There’s something intriguing about wandering anonymously through the day, going wherever you want, doing whatever you want — no questions asked, no calls from the office.
Too bad that rarely happens anymore.
Thanks to social networks like Twitter, a worldwide broadcast of your every move and mood is just 140-characters away. We've come a long way since 2008, when many of today's most tweet-happy users (myself included) complained about their fears of being followed and argued that the minutia of someone else's life isn’t interesting enough to distract their attention.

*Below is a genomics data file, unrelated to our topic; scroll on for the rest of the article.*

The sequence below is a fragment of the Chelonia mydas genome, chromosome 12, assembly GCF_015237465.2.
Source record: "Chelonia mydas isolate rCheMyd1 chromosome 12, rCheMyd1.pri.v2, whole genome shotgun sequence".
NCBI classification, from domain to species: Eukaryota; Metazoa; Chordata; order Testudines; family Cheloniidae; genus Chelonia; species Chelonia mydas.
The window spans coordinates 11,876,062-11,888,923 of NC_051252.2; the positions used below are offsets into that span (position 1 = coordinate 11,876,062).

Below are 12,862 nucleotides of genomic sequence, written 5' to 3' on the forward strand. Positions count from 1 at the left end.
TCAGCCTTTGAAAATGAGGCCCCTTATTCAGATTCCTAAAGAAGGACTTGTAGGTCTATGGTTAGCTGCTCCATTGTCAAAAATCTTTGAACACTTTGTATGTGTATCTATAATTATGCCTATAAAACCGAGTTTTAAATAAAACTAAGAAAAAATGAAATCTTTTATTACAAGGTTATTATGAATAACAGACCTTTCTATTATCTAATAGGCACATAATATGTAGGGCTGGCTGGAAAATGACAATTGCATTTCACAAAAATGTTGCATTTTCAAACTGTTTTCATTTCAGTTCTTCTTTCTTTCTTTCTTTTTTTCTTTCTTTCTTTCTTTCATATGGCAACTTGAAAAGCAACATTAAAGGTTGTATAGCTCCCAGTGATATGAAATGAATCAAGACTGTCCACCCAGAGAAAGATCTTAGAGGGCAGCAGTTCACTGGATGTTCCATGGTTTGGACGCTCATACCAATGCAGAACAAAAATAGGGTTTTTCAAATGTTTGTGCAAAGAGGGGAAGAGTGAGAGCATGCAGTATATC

Nope, we've learned that Twitter really is the gateway to deeper, more meaningful communication — and allows people to more deeply connect, share resources, share online opportunities and collaborate.
And now researchers at the University of Missouri claim they've found a way to make Twitter even more useful for those who believe there's actually a lot of treasure in those tweets.